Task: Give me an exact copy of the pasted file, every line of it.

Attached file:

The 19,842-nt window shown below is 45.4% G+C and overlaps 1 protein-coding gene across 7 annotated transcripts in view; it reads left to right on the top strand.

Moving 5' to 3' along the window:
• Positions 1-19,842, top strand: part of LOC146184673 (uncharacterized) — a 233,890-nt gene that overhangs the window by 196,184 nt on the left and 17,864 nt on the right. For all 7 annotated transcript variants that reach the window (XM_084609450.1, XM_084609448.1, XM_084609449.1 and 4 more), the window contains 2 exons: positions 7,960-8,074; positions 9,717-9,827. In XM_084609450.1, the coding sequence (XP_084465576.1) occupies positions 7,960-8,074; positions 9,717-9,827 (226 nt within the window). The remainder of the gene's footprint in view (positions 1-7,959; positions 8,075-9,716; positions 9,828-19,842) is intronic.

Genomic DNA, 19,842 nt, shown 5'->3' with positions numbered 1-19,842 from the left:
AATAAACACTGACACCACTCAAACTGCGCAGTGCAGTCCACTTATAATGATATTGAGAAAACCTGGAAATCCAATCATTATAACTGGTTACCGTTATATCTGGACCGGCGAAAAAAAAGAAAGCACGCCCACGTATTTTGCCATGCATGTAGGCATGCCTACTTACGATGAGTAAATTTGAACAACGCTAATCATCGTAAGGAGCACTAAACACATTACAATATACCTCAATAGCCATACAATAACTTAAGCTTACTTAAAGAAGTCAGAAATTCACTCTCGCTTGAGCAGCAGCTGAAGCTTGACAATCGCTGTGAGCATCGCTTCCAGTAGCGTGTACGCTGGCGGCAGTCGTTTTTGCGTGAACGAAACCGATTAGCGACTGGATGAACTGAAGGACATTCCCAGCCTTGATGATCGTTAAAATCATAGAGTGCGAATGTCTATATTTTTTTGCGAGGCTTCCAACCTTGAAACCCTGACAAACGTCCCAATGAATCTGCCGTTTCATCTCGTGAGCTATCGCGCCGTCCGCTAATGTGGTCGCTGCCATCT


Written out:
The 19,842-nt window shown below is 45.4% G+C and overlaps 1 protein-coding gene across 7 annotated transcripts in view; it reads left to right on the top strand.

Moving 5' to 3' along the window:
• Positions 1-19,842, top strand: part of LOC146184673 (uncharacterized) — a 233,890-nt gene that overhangs the window by 196,184 nt on the left and 17,864 nt on the right. For all 7 annotated transcript variants that reach the window (XM_084609450.1, XM_084609448.1, XM_084609449.1 and 4 more), the window contains 2 exons: positions 7,960-8,074; positions 9,717-9,827. In XM_084609450.1, the coding sequence (XP_084465576.1) occupies positions 7,960-8,074; positions 9,717-9,827 (226 nt within the window). The remainder of the gene's footprint in view (positions 1-7,959; positions 8,075-9,716; positions 9,828-19,842) is intronic.

Genomic DNA, 19,842 nt, shown 5'->3' with positions numbered 1-19,842 from the left:
AATAAACACTGACACCACTCAAACTGCGCAGTGCAGTCCACTTATAATGATATTGAGAAAACCTGGAAATCCAATCATTATAACTGGTTACCGTTATATCTGGACCGGCGAAAAAAAAGAAAGCACGCCCACGTATTTTGCCATGCATGTAGGCATGCCTACTTACGATGAGTAAATTTGAACAACGCTAATCATCGTAAGGAGCACTAAACACATTACAATATACCTCAATAGCCATACAATAACTTAAGCTTACTTAAAGAAGTCAGAAATTCACTCTCGCTTGAGCAGCAGCTGAAGCTTGACAATCGCTGTGAGCATCGCTTCCAGTAGCGTGTACGCTGGCGGCAGTCGTTTTTGCGTGAACGAAACCGATTAGCGACTGGATGAACTGAAGGACATTCCCAGCCTTGATGATCGTTAAAATCATAGAGTGCGAATGTCTATATTTTTTTGCGAGGCTTCCAACCTTGAAACCCTGACAAACGTCCCAATGAATCTGCCGTTTCATCTCGTGAGCTATCGCGCCGTCCGCTAATGTGGTCGCTGCCATCT